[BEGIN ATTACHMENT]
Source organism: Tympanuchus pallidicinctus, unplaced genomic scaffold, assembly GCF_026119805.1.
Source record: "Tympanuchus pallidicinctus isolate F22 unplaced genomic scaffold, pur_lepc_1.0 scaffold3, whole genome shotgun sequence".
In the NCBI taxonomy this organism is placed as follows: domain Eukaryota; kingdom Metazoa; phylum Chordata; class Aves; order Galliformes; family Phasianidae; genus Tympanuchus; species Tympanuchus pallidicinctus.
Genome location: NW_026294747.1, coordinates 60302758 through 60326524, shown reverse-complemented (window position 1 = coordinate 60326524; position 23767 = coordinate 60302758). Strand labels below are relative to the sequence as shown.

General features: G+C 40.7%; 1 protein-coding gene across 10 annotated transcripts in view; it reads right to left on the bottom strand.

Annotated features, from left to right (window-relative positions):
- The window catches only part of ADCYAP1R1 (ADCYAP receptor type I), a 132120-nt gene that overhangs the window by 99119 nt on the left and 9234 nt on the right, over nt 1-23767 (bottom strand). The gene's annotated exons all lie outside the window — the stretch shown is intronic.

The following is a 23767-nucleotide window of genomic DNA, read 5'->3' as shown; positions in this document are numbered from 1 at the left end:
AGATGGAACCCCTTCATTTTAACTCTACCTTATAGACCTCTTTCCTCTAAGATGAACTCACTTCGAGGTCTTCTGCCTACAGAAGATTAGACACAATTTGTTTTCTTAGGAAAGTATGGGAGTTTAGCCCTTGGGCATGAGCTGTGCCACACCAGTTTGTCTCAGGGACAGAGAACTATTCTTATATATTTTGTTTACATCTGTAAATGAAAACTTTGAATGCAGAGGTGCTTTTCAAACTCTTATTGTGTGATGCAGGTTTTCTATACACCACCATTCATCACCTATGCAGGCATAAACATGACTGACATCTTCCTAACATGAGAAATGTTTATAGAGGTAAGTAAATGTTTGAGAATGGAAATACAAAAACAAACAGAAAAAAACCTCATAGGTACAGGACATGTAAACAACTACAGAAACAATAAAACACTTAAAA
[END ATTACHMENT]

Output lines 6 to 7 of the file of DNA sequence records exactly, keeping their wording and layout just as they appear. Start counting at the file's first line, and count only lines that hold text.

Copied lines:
Annotated features, from left to right (window-relative positions):
- The window catches only part of ADCYAP1R1 (ADCYAP receptor type I), a 132120-nt gene that overhangs the window by 99119 nt on the left and 9234 nt on the right, over nt 1-23767 (bottom strand). The gene's annotated exons all lie outside the window — the stretch shown is intronic.